Genocide Suspect Ratko Mladic Arrested in Serbia
Former Serbian military commander Ratko Mladic, a genocidal nationalist responsible for the wholesale slaughter of 8,000 Bosnian Muslim men and boys at Srebrenica in 1995, has been captured and arrested following a daring commando raid in Lazareva, in the Banat region of Vojvodina, according to The Guardian, CNN, and other sources. Serbian President Boris Tadic announced the arrest today, refusing to give details. Mladic has been on the run since 1995. His capture opens the door to eventual European Union membership for Serbia, which has endured decades of ostracism and pressure from the pan-European body to capture Mladic.
Mladic, age 69, stands accused of genocide, ethnic cleansing, extermination and murder and other crimes. The International Criminal Tribunal for the former Yugoslavia says he was directly involved in the slaughter at Srebrenica, in which 8,000 Bosnian Muslim men and boys were massacred while Dutch U.N. peacekeepers stood by and did nothing. Mladic’s crimes occurred during the bloody 1992-1995 Bosnian war that followed the disintegration of Yugoslavia after the end of European communism.
Just days before Mladic’s capture, Serge Brammertz, the chief prosecutor at the Yugoslav war crimes tribunal in The Hague, Netherlands, submitted a report to the United Nations Security Council that said Belgrade wasn’t doing as much as it could to find Mladic and other fugitives like Goran Hadzic, a Croatian Serb leader.
“To date, Serbia’s efforts to apprehend Mladic have not been sufficient,” the report reads. “Serbia’s failure undermines its credibility and the strength of its stated commitment to fully cooperate with the tribunal.”
“Such an approach is not a good one because we are doing everything necessary to arrest Mladic and Hadzic and all other Hague fugitives arrested,” Serbian interior minister Ivica Dacic said. “Brammertz’s report is important for some countries which have a say in the issue of Serbia’s European integration and this is a problem,” he added.
Chief among “some countries” is the Netherlands, which has tied its approval of Serbian EU negotiations to Brammertz’s evaluation of Belgrade’s progress.
Now it looks like Brammertz will be scrambling to re-write his report in light of recent developments, and the Serbian government and people must be feeling quite vindicated right now.
French President Nicolas Sarkozy called Mladic’s arrest “a very courageous decision by the Serbian President,” adding that it was “one more step towards Serbia’s integration one day into the European Union.”
Interpol, the international police agency, called the arrest “a triumph for international justice.” “After today, no one should doubt Serbia’s commitment to the rule of law,” said Ronald Noble, Interpol secretary-general.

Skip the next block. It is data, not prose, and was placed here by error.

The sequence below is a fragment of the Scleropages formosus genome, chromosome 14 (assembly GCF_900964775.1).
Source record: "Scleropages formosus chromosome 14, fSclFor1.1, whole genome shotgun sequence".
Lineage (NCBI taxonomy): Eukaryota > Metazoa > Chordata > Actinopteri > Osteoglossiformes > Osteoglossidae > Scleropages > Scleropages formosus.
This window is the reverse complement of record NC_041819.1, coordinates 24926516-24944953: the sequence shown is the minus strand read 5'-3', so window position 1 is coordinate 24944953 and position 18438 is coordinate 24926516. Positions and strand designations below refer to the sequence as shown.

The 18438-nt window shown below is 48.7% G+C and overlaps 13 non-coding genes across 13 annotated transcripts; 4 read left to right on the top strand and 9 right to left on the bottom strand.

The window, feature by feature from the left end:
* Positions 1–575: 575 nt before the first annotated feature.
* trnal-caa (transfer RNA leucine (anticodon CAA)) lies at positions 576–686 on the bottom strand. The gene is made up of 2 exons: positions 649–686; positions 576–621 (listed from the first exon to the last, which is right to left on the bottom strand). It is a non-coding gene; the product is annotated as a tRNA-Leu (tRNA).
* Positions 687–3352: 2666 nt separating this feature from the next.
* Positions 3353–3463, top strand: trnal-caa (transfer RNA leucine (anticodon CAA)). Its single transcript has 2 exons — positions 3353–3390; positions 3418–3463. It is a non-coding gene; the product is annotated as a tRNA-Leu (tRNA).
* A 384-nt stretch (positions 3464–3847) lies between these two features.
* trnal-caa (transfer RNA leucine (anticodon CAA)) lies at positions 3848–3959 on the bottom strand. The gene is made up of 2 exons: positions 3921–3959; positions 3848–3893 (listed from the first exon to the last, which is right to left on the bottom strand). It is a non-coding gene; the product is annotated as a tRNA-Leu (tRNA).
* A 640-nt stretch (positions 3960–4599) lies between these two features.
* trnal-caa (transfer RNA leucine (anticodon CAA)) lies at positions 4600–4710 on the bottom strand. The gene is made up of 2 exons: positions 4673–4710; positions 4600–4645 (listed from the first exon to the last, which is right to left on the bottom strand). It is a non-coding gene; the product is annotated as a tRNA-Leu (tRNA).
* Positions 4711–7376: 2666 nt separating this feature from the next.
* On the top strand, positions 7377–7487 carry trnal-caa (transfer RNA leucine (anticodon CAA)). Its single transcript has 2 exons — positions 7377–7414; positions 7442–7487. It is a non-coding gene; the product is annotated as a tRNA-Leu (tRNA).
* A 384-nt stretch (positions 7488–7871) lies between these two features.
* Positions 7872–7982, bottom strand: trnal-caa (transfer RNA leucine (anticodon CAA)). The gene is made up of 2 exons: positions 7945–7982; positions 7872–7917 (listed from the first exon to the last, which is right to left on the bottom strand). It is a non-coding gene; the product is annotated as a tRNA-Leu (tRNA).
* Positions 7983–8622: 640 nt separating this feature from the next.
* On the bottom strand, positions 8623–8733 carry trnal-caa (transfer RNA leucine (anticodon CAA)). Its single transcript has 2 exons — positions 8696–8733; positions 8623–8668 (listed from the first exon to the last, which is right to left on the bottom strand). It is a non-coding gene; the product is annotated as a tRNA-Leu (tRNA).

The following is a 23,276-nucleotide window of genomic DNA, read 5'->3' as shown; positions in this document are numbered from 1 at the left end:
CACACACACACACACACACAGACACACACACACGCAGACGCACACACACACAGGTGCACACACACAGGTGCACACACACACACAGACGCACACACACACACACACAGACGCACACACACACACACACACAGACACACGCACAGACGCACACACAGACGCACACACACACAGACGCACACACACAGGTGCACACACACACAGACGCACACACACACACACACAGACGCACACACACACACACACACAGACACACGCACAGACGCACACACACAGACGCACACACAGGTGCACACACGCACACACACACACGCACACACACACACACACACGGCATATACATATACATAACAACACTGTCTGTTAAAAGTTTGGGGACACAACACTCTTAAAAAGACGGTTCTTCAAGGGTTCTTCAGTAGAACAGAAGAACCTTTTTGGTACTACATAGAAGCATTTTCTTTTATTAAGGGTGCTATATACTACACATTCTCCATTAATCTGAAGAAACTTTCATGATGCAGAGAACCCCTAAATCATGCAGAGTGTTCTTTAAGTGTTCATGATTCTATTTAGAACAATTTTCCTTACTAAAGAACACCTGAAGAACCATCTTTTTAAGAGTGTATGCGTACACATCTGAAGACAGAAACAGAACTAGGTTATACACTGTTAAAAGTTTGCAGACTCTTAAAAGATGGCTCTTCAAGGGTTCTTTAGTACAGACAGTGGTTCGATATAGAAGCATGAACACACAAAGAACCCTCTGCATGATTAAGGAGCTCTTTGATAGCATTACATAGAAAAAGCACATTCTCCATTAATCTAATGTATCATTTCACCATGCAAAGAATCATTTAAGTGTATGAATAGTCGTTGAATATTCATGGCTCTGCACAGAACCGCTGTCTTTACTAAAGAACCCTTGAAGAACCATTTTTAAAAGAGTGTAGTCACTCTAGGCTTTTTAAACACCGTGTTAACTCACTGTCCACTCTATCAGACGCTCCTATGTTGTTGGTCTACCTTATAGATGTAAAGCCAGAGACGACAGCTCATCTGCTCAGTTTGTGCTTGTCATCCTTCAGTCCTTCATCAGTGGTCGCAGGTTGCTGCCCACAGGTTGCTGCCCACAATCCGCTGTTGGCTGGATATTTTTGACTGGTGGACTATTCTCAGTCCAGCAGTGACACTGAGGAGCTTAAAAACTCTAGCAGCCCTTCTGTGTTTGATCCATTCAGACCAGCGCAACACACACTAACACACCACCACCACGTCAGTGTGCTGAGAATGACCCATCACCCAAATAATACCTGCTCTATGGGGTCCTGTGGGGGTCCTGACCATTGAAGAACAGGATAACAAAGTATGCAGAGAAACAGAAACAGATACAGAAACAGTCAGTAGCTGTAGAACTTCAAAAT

“This opens a new chapter in relations between Serbia and Europe,” Hannes Swoboda, an Austrian member of the European Parliament and a Balkans expert declared. “The EU must now react in a positive way. As soon as possible the EU should give Serbia the status of EU membership candidate.”
Indeed, after catching the Big Three of Serb was criminals– former President Slobodan Milosevic, Bosnian Serb wartime leader Radovan Karadzic and now Mladic– Belgrade has proven that it is able and willing to fully comply with international demands, despite the often condescending manner in which the proud country has been treated.
But will the EU welcome Serbia into the fold? Croatia, Serbia’s neighbor and wartime nemesis, has been negotiating EU membership for six years now, and every time it appears as if membership is near, Brussels comes up with a new obstacle. Some of the big players in the EU are tired of admitting new members; there are currently 27 nations in the union, including recent additions Romania and Bulgaria, which joined in 2007.
The most likely stumbling block to Serbian EU membership is Kosovo. The southern province, which is mostly ethnic Albanian, is viewed by Serbs as the very birthplace of their nation. Serbs and Albanian Kosovars fought a bitter war in which NATO intervened with a brutal and crippling campaign of air strikes against military and civilian targets in Serbia in 1999. The result was independence for Kosovo, with the United States and many EU nations recognizing the new Albanian-ruled state and Belgrade refusing to acknowledge the new country. It is extremely unlikely that Serbia will be allowed to join the EU as long as it still claims Kosovo as its own.
It just so happens that Catherine Ashton, the EU foreign policy chief, was in Belgrade pressuring the Tadic government to move towards this recognition as news of Mladic’s arrest broke, a vivid demonstration that Serbia’s road to EU membership will be a long and bumpy one at best.
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